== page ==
Halsey Institute: Sea Change – The Tide is High

After grabbing lunch one day, I wandered into the Halsey Institute. I am a junior at the College, this is my first year here in Charleston because I transferred from USC, but it was the first time I had ever been in the Art exhibit. I was honestly just trying to avoid doing homework when I walked in, but I was never expecting the impressive creations that I just so happened to find…

First, I was met with magnificent art created by my peers. As I strolled, I was dumbfounded with how talented some people are and quite envious of their abilities. I briefly daydreamed of being an art major and had a “the grass is greener on the other side” moment, assuming that all art majors do is theraputic coloring and there must not be any papers or studying, but I recognized my ignorance and quickly snapped out of it, especially given my lack of ability. It was a nice thought for a moment.

Second, I found myself walking into this other room off to the side that was being monitored by someone at a desk and thought I must be coming on to something important. Then, beholden right in front of me, and frankly above and all around me was this large intricate, abstract, lightly lit fixture surrounding me. It was instantly soothing. Captivated by its originality, I read the description and found that it was created by Aurora Robson and created out of plastic debris. The title, “The Tide is High.” I thought how could this possibly be considered debris? She clearly did an incredible job making an eyesore into highly celebrated piece of artwork.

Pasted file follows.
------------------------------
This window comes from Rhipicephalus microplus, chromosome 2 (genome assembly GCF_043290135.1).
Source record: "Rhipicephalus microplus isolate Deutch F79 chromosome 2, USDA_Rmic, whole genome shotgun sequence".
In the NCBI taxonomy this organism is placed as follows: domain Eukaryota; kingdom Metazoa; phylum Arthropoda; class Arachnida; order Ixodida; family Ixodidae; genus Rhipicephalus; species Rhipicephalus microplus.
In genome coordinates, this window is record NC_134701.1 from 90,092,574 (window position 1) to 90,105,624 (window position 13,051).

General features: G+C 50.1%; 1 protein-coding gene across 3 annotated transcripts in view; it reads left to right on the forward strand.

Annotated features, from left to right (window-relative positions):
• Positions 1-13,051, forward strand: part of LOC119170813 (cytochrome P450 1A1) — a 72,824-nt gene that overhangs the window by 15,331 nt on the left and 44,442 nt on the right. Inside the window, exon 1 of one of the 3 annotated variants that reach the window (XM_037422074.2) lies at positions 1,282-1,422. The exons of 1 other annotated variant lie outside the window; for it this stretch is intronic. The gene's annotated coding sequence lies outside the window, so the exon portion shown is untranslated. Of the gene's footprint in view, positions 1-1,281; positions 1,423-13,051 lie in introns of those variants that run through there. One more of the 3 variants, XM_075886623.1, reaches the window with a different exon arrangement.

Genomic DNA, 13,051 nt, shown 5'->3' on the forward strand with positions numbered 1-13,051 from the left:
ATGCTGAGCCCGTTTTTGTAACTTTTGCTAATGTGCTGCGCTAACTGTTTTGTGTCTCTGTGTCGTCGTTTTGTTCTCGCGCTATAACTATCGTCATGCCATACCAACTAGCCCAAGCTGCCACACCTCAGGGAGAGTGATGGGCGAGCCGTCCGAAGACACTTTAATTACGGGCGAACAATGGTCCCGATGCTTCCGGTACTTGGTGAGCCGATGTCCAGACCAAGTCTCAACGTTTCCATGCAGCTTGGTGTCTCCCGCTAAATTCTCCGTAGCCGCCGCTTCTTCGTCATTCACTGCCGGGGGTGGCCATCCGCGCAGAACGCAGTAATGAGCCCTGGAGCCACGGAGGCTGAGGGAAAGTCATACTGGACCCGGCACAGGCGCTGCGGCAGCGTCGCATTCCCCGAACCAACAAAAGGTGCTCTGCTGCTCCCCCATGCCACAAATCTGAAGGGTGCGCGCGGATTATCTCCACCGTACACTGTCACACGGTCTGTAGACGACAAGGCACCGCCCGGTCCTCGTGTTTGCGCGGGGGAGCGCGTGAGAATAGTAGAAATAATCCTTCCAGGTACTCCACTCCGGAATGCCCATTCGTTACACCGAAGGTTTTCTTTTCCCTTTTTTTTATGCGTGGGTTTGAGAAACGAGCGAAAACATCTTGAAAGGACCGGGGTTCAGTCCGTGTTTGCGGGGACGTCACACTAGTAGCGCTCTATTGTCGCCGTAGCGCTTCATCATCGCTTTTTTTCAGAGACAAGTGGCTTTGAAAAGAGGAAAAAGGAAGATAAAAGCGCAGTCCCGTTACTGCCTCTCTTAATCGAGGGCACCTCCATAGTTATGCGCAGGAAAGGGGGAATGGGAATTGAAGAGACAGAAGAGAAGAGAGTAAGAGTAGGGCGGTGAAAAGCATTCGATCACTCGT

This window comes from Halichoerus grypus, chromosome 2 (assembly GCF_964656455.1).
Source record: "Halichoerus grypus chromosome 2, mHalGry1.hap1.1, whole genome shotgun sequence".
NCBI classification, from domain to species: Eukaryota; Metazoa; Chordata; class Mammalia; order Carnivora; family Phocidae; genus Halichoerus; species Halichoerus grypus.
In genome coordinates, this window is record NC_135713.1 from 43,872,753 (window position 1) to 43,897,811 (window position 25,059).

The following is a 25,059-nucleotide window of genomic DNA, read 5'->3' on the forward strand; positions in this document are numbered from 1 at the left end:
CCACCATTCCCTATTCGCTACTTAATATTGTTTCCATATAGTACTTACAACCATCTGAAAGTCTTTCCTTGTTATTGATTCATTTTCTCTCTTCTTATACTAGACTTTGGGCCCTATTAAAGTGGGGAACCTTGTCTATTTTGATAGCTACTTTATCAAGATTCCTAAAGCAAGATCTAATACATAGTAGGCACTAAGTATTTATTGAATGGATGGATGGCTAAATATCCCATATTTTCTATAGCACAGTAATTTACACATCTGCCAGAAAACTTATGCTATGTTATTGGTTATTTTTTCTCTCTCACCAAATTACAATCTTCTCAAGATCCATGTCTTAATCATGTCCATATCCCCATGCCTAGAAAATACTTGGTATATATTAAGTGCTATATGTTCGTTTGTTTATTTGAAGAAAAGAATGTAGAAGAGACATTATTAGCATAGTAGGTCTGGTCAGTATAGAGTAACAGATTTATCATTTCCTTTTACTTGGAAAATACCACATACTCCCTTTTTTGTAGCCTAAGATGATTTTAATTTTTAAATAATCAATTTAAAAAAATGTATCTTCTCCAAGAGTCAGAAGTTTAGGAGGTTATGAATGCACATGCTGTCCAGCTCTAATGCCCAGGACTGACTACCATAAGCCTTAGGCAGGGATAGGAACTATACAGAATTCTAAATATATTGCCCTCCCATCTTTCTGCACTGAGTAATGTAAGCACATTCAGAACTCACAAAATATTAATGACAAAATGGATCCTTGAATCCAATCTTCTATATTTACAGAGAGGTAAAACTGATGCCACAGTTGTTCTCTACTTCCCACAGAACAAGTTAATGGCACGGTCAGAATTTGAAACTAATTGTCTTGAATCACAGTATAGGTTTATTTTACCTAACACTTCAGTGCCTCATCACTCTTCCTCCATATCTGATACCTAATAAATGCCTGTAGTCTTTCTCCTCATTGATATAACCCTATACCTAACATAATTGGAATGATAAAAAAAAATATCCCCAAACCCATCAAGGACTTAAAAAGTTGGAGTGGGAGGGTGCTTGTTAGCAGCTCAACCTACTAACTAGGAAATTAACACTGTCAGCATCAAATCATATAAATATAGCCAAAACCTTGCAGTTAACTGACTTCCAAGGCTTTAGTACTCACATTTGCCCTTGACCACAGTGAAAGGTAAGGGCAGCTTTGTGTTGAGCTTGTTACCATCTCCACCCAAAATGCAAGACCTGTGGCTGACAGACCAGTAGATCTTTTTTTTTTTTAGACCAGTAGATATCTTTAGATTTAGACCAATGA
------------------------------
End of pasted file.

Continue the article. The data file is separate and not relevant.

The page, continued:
After I continued through the exhibit, I started to learn more about the theme encompassing Robson’s work as well as the cause. Robson is a NY based sculptor that explores ecological issues. Her work typically resembles other worldly organisms found in the depths of the sea which is where this “debris” will most likely end up. Her art is aimed at guiding viewers thoughts and ideas on their trash and where it goes in addition to its consequences. I also read that this piece was co-presented by the SC Aquarium and that Robson did a project with College of Charleston students to collect waste on a local beach clean up that will be used to make works of art. What an awesome opportunity! The artsist has another piece called Wave that is presented at the SC Aquarium.

Included in the Halsey Institute Sea Change exhibit were other art works made out of recycled trash or photos that interestling depicted our impact on the planet. Everytime I see something of this nature (no pun intended) I am overcome with feelings of guilt and stress. We all contribute to these issue, keyword: all, and it is near impossible to change that many habitual behaviors. I learned in an intro Public Health class that knowledge alone is not sufficient enough to change behaviors, we have to be motivated, and I am sure a large amout of us are, but these are such complex (wicked) problems – cue the stress – so how do we even begin to solve them? We need a major change in emotions, thought process, and behaviors  in order to rectify or heal the damage we have done to our home. It is safe the exhibit (Sea Change) accomplished their task, at least with me anyway.

Reference: AURORA ROBSON – THE TIDE IS HIGH. (2017, November 01). Retrieved February 07, 2018, from http://halsey.cofc.edu/main-exhibitions/the-tide-is-high/